Aggregation of a Distributed Source in Morphogen Gradient Formation
In the development of a biological entity, ligands (such as Decapentaplegic (Dpp) along the anterior–posterior axis of the Drosophila wing imaginal disc) are synthesized at a localized source and transported away from the source for binding with cell surface receptors to form concentration gradients of ligand–receptor complexes for cell signaling. Generally speaking, activities such as diffusion and reversible binding with degradable receptors also take place in the region of ligand production. The effects of such morphogen activities in the region of localized distributed ligand source on the ligand–receptor concentration gradient in the entire biological entity have been modeled and analyzed as System F in [ 1]. In this paper, we deduce from System F, a related end source model (System A) in which the effects of the distributed ligand source is replaced by an idealized point stimulus at the border between the (posterior) chamber and the ligand production region that simulates the average effects of the ligand activities in the production zone. This aggregated end source model is shown to adequately reproduce the significant implications of System F and to contain the corresponding ad hoc point source model, System R of [ 2], as a special case. Because of its simpler mathematical structure and the absence of any limitation on the ligand synthesis rate for the existence of steady-state gradients, System A type models are expected to be used widely. An example of such application is the recent study of the inhibiting effects of the formation of nonsignaling ligand–nonreceptor complexes [ 3].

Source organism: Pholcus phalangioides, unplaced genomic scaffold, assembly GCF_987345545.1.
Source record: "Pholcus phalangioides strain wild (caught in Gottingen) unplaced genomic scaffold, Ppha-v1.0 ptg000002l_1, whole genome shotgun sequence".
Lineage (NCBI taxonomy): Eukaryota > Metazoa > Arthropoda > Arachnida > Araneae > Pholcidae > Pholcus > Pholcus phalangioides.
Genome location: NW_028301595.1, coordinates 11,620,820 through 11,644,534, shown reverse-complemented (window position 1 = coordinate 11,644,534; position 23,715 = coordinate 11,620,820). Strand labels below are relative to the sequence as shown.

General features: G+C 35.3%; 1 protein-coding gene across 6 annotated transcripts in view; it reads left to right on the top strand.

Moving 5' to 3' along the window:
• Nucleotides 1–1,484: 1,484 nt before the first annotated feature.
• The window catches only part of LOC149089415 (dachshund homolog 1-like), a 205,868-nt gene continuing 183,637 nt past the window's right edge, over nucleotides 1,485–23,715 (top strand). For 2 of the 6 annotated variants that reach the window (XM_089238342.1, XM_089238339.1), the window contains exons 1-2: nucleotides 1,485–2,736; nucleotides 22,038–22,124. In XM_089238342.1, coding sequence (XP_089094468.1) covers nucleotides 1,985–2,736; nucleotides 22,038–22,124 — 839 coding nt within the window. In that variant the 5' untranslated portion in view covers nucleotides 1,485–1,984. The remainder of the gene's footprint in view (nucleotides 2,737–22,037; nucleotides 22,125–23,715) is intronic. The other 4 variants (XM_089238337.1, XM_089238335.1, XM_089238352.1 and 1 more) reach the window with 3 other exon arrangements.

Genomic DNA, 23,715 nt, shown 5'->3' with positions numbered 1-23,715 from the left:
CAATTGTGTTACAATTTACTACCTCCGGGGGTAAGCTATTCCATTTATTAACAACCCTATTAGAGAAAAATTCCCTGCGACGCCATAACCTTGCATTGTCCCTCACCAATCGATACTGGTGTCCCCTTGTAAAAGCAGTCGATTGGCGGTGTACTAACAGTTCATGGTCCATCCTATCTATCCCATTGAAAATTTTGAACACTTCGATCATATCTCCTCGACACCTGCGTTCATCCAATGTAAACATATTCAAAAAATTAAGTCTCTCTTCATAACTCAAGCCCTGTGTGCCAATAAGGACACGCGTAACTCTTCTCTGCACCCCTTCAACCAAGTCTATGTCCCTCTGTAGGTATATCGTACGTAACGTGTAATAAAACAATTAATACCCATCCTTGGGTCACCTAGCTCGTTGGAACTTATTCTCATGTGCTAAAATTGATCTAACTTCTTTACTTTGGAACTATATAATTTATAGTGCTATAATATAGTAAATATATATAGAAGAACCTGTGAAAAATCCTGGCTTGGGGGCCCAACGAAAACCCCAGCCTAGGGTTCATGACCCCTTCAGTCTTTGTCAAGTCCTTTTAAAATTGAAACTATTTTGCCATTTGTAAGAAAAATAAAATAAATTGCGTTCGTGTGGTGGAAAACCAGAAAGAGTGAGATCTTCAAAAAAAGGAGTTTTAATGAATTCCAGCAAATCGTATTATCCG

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Document Type: Research Article
Affiliations: University of California, Irvine
Publication date: May 1, 2005